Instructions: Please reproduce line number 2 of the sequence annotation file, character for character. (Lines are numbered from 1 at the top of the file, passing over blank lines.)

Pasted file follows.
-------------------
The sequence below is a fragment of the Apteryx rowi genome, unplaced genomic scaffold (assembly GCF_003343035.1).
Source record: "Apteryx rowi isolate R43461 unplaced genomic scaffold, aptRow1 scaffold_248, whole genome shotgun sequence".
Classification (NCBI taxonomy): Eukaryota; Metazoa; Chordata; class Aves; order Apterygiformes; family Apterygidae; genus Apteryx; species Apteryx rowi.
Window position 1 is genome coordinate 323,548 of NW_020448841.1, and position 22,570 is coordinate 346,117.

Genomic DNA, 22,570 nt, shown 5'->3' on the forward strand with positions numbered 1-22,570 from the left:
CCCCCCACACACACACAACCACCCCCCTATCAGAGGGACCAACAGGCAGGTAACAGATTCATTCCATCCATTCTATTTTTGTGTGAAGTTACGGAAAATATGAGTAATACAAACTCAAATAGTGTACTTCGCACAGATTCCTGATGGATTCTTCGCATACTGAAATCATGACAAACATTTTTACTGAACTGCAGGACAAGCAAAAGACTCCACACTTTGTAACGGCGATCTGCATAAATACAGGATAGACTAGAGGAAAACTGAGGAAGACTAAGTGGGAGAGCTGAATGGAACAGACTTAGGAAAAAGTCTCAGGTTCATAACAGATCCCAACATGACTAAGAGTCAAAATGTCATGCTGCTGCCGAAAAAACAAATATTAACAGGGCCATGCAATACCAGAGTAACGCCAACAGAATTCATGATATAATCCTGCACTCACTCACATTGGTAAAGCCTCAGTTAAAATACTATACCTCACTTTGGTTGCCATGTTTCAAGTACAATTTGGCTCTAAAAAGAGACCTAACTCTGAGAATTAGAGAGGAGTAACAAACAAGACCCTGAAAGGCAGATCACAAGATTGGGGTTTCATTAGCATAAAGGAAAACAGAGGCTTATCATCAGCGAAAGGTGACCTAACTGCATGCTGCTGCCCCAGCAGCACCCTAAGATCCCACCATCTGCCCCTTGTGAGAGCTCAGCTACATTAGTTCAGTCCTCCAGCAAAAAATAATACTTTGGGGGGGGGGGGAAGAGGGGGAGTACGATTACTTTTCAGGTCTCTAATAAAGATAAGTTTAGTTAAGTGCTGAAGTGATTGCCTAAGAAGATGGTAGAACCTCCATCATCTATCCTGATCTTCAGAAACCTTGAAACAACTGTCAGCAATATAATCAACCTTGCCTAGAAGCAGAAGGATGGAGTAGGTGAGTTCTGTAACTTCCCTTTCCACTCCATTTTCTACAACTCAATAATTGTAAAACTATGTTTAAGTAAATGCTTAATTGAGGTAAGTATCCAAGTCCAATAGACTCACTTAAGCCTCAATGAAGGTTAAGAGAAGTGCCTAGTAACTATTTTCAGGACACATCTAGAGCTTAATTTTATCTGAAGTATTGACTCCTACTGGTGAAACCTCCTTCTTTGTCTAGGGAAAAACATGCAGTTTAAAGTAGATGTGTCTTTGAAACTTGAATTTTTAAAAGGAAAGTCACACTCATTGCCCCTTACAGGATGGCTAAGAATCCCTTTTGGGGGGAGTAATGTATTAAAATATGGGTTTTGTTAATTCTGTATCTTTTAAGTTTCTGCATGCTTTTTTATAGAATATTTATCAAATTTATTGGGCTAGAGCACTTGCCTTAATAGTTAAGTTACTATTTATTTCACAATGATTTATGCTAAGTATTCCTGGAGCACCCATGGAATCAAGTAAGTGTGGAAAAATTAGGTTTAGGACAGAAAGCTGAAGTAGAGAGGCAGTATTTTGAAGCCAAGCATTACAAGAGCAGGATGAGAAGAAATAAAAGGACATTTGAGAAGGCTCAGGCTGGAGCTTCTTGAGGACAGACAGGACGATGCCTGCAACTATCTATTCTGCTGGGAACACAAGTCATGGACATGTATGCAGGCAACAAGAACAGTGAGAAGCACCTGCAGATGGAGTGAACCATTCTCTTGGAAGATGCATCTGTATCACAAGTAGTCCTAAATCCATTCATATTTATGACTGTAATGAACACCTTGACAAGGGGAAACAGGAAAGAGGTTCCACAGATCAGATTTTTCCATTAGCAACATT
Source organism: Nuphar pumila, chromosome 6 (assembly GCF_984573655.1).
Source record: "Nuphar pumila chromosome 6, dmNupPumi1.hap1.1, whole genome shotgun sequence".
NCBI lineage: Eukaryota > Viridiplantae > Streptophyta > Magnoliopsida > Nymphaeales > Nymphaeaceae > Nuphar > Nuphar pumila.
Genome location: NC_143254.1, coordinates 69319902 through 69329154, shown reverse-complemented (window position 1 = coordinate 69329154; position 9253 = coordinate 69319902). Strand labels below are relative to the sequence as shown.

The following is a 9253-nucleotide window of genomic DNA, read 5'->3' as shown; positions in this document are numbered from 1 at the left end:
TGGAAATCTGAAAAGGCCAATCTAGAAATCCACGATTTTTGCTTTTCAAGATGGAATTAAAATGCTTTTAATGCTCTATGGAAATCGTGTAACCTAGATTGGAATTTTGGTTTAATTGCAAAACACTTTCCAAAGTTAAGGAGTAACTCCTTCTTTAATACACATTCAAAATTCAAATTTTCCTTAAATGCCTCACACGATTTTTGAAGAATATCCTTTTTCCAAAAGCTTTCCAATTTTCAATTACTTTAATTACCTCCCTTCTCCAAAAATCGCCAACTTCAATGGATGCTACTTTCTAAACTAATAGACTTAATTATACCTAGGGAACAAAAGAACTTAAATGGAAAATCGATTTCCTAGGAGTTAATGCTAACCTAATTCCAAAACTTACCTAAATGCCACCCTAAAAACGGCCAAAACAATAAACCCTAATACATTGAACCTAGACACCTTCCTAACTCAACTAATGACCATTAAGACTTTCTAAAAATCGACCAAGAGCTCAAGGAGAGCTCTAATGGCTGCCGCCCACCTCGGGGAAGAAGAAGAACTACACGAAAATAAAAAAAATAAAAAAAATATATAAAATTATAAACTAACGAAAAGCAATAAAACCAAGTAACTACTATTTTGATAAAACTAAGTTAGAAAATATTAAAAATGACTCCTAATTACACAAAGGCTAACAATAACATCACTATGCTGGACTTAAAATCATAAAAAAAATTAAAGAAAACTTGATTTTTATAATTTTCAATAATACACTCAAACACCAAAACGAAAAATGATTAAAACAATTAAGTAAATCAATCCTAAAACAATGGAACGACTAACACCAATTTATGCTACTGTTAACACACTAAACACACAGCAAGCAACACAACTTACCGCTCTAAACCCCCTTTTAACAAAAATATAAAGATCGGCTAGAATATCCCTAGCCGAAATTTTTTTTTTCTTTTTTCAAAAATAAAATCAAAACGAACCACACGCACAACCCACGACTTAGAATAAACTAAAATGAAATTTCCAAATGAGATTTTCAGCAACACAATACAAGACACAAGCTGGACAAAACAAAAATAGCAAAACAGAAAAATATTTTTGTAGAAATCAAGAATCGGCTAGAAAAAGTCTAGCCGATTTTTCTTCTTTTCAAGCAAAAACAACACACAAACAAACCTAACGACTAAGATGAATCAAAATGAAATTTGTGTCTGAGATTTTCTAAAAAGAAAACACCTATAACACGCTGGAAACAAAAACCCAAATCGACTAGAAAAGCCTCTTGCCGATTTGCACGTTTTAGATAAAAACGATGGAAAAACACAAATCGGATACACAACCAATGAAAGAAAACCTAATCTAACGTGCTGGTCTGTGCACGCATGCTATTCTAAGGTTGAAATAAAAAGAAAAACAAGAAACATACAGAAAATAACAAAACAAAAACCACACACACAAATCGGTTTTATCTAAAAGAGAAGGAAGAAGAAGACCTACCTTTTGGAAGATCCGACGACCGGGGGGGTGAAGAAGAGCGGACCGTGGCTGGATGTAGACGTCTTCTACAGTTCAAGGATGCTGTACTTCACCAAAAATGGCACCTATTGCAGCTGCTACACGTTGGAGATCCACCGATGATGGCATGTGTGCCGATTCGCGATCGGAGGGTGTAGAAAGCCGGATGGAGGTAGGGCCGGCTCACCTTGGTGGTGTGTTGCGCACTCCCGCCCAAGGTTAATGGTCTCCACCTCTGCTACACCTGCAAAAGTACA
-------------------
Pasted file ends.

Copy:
Source record: "Apteryx rowi isolate R43461 unplaced genomic scaffold, aptRow1 scaffold_248, whole genome shotgun sequence".